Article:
Unrecognised programmes: HEC warns varsities of strict action


LAHORE: The Higher Education Commission (HEC) has vowed to take strict action against the institutions initiating MPhil and PhD programmes without fulfilling the minimum criteria.

Talking about mushrooming of sub-campuses as well as launching of MPhil and PhD programmes, HEC Chairman Dr Mukhtar Ahmed said: “If any institution violates criteria and goes ahead just for the sake of competition or increasing resources, it will be held accountable. There are no shortcuts if we want our institutions to develop at international level.”

Addressing the three-day Vice Chancellors’ Committee meeting, which began here on Monday, the chairman said proper planning for resource generation and developing human resource was the key to achieving success. He called upon vice chancellors to ensure quality at all levels of higher education.

Addressing the participating 120 VCs of public and private universities, he said quality of higher education should be given top priority while planning for further expansion and development. Comparing that current budget of around Rs80 billion with that of Rs35 billion in 2010-11, he said there was a remarkable increase in funding for higher education, though it was still low as compared to developing countries.

“Do earn millions through your institutions but do not compromise on the basic parameters because if you do, you will endanger future of thousands of youngsters who have trusted you for acquiring good education,” he added.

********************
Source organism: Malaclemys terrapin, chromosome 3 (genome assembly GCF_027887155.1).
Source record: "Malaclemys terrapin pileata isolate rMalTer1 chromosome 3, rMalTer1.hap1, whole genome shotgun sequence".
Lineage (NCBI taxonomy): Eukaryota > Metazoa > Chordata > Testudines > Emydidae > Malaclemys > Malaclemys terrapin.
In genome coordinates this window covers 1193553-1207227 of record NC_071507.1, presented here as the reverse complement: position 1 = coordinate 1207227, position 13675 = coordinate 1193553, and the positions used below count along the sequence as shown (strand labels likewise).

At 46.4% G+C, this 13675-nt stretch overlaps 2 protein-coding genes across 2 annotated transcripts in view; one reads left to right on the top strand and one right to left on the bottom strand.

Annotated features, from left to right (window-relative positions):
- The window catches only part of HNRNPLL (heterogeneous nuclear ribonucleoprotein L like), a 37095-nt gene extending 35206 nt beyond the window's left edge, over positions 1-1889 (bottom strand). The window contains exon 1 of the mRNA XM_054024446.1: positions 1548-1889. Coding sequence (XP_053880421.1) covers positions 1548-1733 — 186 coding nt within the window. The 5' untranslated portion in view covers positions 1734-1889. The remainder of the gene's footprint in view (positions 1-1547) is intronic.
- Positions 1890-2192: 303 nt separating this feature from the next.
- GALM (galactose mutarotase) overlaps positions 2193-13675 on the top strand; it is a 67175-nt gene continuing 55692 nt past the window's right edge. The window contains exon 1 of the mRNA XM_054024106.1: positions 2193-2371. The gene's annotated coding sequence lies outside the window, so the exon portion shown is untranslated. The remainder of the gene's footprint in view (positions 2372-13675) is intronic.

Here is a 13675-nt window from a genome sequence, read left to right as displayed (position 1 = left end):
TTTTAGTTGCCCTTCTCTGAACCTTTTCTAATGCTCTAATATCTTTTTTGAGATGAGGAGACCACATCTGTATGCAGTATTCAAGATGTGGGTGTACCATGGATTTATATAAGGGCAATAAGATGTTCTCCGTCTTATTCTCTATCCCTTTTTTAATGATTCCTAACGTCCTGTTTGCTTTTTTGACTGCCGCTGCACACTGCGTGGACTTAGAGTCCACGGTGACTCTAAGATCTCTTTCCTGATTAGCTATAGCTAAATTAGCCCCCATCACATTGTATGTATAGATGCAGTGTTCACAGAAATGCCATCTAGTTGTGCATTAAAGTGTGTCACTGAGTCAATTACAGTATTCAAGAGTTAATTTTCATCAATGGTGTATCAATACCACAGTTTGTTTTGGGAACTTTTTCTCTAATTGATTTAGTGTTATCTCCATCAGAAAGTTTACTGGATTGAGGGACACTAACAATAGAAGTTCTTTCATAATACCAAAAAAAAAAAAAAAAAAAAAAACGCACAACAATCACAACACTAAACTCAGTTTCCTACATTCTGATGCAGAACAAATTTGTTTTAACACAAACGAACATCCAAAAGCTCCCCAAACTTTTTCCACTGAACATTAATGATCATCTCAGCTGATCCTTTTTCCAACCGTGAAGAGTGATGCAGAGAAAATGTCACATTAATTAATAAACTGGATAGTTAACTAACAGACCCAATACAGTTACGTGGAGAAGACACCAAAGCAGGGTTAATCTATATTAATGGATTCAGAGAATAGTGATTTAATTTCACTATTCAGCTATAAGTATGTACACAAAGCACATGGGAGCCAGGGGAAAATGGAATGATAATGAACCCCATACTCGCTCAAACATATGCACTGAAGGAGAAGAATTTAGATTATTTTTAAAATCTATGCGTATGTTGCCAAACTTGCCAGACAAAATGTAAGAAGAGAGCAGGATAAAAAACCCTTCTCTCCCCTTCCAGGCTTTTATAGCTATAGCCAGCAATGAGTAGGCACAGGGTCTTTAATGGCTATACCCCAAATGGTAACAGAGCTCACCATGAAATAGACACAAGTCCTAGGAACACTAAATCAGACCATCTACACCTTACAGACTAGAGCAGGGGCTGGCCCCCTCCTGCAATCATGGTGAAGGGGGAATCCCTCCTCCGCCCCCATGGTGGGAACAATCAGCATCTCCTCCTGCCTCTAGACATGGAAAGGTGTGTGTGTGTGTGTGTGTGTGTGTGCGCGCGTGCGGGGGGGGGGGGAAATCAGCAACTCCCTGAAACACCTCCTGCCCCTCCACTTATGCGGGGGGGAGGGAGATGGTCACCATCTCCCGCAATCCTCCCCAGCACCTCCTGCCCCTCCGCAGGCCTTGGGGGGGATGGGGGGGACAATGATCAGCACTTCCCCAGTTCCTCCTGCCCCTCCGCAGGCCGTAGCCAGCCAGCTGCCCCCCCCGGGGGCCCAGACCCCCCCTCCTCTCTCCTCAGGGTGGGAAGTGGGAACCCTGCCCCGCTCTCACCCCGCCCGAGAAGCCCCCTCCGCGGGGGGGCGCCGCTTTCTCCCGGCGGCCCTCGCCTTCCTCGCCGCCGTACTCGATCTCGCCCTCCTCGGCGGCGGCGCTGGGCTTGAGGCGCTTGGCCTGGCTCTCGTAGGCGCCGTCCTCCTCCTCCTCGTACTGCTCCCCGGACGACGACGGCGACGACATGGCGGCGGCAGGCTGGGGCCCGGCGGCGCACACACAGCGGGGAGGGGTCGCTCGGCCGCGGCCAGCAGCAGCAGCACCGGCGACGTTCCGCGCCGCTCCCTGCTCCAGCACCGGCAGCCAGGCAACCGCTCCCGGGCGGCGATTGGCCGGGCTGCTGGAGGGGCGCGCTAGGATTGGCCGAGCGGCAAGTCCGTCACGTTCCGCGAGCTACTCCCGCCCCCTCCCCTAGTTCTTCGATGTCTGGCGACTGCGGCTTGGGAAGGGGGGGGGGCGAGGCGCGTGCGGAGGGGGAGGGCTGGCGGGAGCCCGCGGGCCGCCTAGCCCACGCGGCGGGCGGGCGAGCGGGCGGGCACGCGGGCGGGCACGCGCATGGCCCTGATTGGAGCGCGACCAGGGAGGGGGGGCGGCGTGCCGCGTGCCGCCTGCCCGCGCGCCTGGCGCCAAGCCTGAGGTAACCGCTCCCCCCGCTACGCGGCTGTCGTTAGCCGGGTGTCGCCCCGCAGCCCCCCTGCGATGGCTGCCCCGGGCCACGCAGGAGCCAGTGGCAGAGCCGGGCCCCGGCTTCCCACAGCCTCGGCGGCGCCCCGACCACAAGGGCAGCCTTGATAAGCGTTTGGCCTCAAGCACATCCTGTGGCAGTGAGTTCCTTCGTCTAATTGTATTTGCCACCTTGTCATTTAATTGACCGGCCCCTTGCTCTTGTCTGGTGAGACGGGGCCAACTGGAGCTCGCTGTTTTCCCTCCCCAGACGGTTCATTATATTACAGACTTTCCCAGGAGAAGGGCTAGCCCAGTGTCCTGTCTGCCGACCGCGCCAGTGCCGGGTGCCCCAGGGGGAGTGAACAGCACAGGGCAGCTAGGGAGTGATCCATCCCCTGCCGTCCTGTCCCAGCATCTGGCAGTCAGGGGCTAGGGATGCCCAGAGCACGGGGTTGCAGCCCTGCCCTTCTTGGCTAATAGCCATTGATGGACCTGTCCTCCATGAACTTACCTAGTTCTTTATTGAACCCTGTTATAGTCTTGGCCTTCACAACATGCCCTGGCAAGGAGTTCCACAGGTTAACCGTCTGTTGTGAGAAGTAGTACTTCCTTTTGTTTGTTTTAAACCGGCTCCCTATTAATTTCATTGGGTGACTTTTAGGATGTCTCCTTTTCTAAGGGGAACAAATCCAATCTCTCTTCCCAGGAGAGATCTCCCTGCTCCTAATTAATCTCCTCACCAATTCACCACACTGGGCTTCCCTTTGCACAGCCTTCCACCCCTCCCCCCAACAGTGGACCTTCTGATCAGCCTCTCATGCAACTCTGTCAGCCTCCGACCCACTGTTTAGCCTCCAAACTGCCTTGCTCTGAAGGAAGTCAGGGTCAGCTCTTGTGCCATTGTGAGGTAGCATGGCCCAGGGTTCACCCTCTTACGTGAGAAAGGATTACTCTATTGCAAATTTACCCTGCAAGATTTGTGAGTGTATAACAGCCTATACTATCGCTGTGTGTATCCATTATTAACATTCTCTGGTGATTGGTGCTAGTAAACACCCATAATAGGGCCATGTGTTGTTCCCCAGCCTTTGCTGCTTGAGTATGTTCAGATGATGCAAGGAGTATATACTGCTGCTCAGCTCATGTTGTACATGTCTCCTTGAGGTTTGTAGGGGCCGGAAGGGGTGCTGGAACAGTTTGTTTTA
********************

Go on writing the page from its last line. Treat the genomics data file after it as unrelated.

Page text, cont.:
Talking about post-18th Amendment scenario, the HEC chairman said the issue was under discussion in the Council of Common Interest & (CCI) that would soon make a decision keeping in view the Supreme Court’s verdict that forbids any change in higher education regulation sans change in HEC Ordinance.

He said over the years HEC had not only considerably increased the budget for research but also ensured that faculty members and researchers focused on priority areas related to society and economic challenges.

Dr Ahmed asked the university heads to take all possible measures to encourage relevant research and allocate maximum amount for this purpose. He also stressed upon them to dispose of plagiarism cases pending at their end and enhance efforts for eradicating the menace.

Some vice chancellors told the meeting the HEC should play its role in opening of sub-campuses of universities in 10-marla houses. They also drew its attention towards the student-teacher ratio.

“The student-teacher ratio in a class should be 20:1 but it has exceeded 50:1,” a VC said.

Another said the syndicate and senate of a varsity should be strong enough to check malpractices.

Dr Rasul Jan, chairperson of the VCs committee, appreciated HEC for conducting such sessions regularly for input of university heads on various polices of the higher education sector.

“Our sector has weaknesses as well as many achievements made during the last decade, but if we, the vice chancellors, remain united while identifying different issues and their possible solutions, this august forum can lay foundations for changing destiny of our future generations,” he said.

Dr Arshad Ali, executive director of the HEC, shared the commission’s initiative of visiting universities across the country, and identify loopholes in fulfilment of quality criteria.

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